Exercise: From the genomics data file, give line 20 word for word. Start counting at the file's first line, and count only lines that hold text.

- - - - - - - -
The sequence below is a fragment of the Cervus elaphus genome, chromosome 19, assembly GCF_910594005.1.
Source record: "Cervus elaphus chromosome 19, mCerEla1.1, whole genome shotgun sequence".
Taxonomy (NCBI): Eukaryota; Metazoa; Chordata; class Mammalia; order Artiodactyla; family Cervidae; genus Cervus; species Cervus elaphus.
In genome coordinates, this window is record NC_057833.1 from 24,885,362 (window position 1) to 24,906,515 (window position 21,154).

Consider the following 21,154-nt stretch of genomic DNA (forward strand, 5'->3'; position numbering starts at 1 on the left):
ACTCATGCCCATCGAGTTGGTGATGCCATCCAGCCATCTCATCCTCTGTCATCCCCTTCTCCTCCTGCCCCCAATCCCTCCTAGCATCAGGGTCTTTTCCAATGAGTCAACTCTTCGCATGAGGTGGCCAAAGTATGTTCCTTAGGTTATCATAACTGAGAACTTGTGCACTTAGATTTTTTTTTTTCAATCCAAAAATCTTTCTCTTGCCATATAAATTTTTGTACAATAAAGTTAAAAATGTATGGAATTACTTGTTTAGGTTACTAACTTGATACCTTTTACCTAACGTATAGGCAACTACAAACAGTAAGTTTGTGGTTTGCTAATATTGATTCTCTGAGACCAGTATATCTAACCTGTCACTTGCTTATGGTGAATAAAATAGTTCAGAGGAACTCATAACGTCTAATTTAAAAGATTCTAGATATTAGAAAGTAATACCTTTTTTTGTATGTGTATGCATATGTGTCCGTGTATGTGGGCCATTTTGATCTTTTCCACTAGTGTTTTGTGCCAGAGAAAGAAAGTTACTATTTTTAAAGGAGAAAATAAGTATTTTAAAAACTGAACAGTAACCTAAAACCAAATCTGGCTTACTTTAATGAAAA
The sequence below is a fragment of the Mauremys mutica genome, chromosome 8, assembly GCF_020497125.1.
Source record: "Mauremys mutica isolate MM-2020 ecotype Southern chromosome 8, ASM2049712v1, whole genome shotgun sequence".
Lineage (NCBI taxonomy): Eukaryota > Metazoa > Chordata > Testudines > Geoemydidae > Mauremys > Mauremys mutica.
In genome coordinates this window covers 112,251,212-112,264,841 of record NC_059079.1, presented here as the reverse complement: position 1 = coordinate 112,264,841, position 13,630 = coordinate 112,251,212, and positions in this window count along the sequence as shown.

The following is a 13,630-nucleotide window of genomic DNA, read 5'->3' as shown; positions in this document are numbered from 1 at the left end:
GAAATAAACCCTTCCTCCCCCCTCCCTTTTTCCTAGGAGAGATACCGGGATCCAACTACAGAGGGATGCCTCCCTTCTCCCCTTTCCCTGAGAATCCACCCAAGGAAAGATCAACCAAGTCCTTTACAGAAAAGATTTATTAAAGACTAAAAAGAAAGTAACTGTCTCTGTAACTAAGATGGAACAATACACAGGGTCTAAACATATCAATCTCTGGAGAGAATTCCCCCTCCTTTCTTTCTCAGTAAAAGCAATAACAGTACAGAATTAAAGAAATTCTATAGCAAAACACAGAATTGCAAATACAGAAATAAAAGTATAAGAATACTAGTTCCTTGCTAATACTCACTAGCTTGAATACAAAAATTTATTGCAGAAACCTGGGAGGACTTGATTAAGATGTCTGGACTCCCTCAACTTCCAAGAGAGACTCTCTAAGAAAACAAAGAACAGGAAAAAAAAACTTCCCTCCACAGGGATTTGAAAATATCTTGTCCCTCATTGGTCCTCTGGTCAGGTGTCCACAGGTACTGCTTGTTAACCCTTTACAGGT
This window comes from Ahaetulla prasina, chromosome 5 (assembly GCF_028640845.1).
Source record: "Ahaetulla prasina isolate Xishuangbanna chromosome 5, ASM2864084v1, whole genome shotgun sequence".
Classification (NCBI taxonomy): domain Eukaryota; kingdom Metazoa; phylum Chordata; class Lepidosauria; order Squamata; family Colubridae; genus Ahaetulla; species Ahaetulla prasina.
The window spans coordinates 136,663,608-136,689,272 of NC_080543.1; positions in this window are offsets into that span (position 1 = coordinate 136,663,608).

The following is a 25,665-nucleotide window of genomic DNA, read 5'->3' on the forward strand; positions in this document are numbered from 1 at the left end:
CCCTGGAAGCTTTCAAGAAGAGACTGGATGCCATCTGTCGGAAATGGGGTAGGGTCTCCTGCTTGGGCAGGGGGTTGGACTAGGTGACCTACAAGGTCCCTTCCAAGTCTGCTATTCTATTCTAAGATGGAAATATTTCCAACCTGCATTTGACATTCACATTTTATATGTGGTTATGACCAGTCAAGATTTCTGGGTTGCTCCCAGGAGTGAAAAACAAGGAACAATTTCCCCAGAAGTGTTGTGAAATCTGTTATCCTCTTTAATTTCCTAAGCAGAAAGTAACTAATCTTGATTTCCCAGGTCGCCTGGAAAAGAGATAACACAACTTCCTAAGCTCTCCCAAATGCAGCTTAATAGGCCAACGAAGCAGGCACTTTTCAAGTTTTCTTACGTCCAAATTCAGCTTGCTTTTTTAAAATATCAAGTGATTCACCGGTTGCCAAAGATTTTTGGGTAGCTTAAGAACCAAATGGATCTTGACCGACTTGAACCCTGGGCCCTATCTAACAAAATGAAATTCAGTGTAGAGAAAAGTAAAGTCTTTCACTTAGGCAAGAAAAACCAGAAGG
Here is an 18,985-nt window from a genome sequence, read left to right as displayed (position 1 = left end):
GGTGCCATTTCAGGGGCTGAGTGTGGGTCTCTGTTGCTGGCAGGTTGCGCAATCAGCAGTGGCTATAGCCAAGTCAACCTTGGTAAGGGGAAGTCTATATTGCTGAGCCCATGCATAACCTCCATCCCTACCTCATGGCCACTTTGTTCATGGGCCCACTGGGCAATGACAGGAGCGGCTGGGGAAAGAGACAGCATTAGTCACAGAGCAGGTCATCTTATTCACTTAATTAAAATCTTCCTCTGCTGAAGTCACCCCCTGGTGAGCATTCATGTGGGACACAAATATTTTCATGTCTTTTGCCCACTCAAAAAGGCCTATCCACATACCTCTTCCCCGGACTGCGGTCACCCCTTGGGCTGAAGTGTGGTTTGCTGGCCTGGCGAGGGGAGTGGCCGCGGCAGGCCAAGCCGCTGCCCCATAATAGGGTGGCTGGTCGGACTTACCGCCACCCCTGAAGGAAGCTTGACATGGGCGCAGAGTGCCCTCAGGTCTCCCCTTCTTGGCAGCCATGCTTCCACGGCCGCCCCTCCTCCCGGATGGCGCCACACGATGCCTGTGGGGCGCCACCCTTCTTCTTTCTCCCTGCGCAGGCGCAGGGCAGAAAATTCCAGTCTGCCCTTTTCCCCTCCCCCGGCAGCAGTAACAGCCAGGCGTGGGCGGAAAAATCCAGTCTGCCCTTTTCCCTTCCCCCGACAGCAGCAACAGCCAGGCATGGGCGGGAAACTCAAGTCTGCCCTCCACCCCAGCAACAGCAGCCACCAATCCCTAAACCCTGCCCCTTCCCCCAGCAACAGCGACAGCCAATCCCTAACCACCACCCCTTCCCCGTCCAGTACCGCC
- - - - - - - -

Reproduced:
GGTGCCATTTCAGGGGCTGAGTGTGGGTCTCTGTTGCTGGCAGGTTGCGCAATCAGCAGTGGCTATAGCCAAGTCAACCTTGGTAAGGGGAAGTCTATATTGCTGAGCCCATGCATAACCTCCATCCCTACCTCATGGCCACTTTGTTCATGGGCCCACTGGGCAATGACAGGAGCGGCTGGGGAAAGAGACAGCATTAGTCACAGAGCAGGTCATCTTATTCACTTAATTAAAATCTTCCTCTGCTGAAGTCACCCCCTGGTGAGCATTCATGTGGGACACAAATATTTTCATGTCTTTTGCCCACTCAAAAAGGCCTATCCACATACCTCTTCCCCGGACTGCGGTCACCCCTTGGGCTGAAGTGTGGTTTGCTGGCCTGGCGAGGGGAGTGGCCGCGGCAGGCCAAGCCGCTGCCCCATAATAGGGTGGCTGGTCGGACTTACCGCCACCCCTGAAGGAAGCTTGACATGGGCGCAGAGTGCCCTCAGGTCTCCCCTTCTTGGCAGCCATGCTTCCACGGCCGCCCCTCCTCCCGGATGGCGCCACACGATGCCTGTGGGGCGCCACCCTTCTTCTTTCTCCCTGCGCAGGCGCAGGGCAGAAAATTCCAGTCTGCCCTTTTCCCCTCCCCCGGCAGCAGTAACAGCCAGGCGTGGGCGGAAAAATCCAGTCTGCCCTTTTCCCTTCCCCCGACAGCAGCAACAGCCAGGCATGGGCGGGAAACTCAAGTCTGCCCTCCACCCCAGCAACAGCAGCCACCAATCCCTAAACCCTGCCCCTTCCCCCAGCAACAGCGACAGCCAATCCCTAACCACCACCCCTTCCCCGTCCAGTACCGCC